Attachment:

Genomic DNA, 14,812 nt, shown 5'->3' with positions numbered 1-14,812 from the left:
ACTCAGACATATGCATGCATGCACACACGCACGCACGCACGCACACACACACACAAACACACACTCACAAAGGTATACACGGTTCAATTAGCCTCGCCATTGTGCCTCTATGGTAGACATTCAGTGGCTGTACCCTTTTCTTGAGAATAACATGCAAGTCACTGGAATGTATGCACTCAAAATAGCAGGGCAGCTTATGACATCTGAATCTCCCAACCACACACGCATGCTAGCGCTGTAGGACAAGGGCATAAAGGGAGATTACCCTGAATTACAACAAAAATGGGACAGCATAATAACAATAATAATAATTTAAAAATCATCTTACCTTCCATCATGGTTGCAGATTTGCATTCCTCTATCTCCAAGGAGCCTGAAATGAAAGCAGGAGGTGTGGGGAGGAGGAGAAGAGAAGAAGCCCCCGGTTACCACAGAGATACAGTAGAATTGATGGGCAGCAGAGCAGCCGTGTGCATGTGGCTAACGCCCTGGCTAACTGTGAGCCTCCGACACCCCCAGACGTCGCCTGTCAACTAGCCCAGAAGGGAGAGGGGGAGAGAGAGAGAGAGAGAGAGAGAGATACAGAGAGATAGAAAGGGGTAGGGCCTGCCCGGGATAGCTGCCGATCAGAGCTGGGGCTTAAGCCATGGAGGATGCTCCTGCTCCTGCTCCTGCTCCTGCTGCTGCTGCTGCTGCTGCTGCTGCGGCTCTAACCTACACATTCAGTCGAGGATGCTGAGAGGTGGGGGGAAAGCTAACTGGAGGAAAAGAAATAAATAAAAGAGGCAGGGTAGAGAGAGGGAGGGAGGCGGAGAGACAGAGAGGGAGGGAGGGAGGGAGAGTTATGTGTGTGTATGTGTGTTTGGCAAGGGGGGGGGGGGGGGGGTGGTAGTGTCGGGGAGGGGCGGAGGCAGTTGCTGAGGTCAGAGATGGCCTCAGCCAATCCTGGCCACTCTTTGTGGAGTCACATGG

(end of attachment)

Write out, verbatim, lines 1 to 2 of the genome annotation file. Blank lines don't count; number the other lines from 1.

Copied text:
Genomic DNA, 14,812 nt, shown 5'->3' with positions numbered 1-14,812 from the left:
ACTCAGACATATGCATGCATGCACACACGCACGCACGCACGCACACACACACACAAACACACACTCACAAAGGTATACACGGTTCAATTAGCCTCGCCATTGTGCCTCTATGGTAGACATTCAGTGGCTGTACCCTTTTCTTGAGAATAACATGCAAGTCACTGGAATGTATGCACTCAAAATAGCAGGGCAGCTTATGACATCTGAATCTCCCAACCACACACGCATGCTAGCGCTGTAGGACAAGGGCATAAAGGGAGATTACCCTGAATTACAACAAAAATGGGACAGCATAATAACAATAATAATAATTTAAAAATCATCTTACCTTCCATCATGGTTGCAGATTTGCATTCCTCTATCTCCAAGGAGCCTGAAATGAAAGCAGGAGGTGTGGGGAGGAGGAGAAGAGAAGAAGCCCCCGGTTACCACAGAGATACAGTAGAATTGATGGGCAGCAGAGCAGCCGTGTGCATGTGGCTAACGCCCTGGCTAACTGTGAGCCTCCGACACCCCCAGACGTCGCCTGTCAACTAGCCCAGAAGGGAGAGGGGGAGAGAGAGAGAGAGAGAGAGAGAGATACAGAGAGATAGAAAGGGGTAGGGCCTGCCCGGGATAGCTGCCGATCAGAGCTGGGGCTTAAGCCATGGAGGATGCTCCTGCTCCTGCTCCTGCTCCTGCTGCTGCTGCTGCTGCTGCTGCTGCGGCTCTAACCTACACATTCAGTCGAGGATGCTGAGAGGTGGGGGGAAAGCTAACTGGAGGAAAAGAAATAAATAAAAGAGGCAGGGTAGAGAGAGGGAGGGAGGCGGAGAGACAGAGAGGGAGGGAGGGAGGGAGAGTTATGTGTGTGTATGTGTGTTTGGCAAGGGGGGGGGGGGGGGGGTGGTAGTGTCGGGGAGGGGCGGAGGCAGTTGCTGAGGTCAGAGATGGCCTCAGCCAATCCTGGCCACTCTTTGTGGAGTCACATGG